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Vintage Tweed Jackets

The term Tweed engenders certain thoughts and even makes your face look happier as you speak it. It's a material that always makes you dream of days out shooting in the Highlands, riding a horse, hacking away with a golf club (in the days before bad taste became de rigueur) or being worn by a nineteenth-century crime-solving genius and resident of 221B Baker Street. What is odd about this special material is that it is linked with upper- and middle-class luxury yet feels quite rough, unlike most luxury materials which are noted for their smoothness, softness, beauty or sheer amount of hard work required to craft it.

The clue to tweed's popularity among society's elite is in the pursuits for which it was adopted. Outdoor pursuits in the British cold seasons required just enough wrapping up to beat the harshest chills, allow free movement and maintain one's manliness, and the tweed jacket fitted the bill perfectly. The fabric came from the Scottish borders, where a warm and reasonably somewhat waterproof fabric would have been required by anyone venturing out between late autumn and early spring. But more than just farmers used the properties of tweed. Adventurers and explorers used tweed in Arctic and Antarctic challenges, using tweed for warmth and resilience but, sometimes though the fabric was not enough to keep them alive.

The popularity of tweed eventually would lead to its adoption by people from all walks of life, perhaps originally with irony but latterly with more of a fashion direction. Tweed jackets made an appearance as a purely fashion item during the 1980s among the "Sloane Rangers", upper class types who certainly would not have been seen halfway up a mountain, but quite liked passing themselves off as outdoor types, as long as "outdoor" happened to be in Chelsea. And inevitably the look would filter through to all of society as riding chic took hold in the same decade. (Out on the rural estates the toffs looked on aghast and rifled through the Yellow Pages to find their nearest waxed jacket supplier.)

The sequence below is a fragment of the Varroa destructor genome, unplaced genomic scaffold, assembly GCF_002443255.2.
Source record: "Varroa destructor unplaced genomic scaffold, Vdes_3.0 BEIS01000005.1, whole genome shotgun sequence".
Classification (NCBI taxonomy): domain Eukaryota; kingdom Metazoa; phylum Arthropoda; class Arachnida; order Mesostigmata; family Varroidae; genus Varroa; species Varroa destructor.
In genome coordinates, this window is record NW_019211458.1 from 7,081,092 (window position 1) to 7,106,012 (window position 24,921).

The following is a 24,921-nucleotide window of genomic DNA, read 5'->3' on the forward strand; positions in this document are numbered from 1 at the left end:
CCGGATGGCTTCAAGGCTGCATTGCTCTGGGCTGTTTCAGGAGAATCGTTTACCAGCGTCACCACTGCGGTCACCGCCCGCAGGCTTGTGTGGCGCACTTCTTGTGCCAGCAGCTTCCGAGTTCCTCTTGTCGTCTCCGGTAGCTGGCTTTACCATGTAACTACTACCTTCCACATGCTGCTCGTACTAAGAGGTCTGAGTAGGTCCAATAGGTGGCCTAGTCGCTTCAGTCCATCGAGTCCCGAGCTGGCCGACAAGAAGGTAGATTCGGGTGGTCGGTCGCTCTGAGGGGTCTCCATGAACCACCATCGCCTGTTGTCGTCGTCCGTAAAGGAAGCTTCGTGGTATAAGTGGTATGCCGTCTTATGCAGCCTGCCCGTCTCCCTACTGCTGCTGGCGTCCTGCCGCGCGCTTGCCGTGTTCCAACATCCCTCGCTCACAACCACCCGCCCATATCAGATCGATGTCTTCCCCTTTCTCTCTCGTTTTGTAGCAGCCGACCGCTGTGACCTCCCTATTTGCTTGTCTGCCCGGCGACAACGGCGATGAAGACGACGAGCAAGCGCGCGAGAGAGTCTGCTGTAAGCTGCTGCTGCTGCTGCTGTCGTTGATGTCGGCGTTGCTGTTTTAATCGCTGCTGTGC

In terms of fashion and style, the tweed jacket stands alone, quite literally. Its coarseness is key to its ability to maintain its tailored shape whatever the situation, and that's pretty much a guarantee of popularity in some quarters. The resultant smartness and the iconic tweed twine still conjure up thoughts of outdoor moor tramping, and for experts in juxtaposition this makes it perfect city wear. If you really want to test the boundaries, you could go all out with leather elbow patches, cuffs and even shoulder pads, although designers have had plenty of fun with these original features and the patches can now be found in all manner of colours, patterns and fabrics.

So whether you're looking for the authentic Harris Tweed blazer or a modern urban interpretation, the past century will offer many a fine example of ingenuity and style. Vintage clothing stores are a great spot to start your search, and if you can pull off a clipped English accent without laughing, you're going to pull off the look no problem.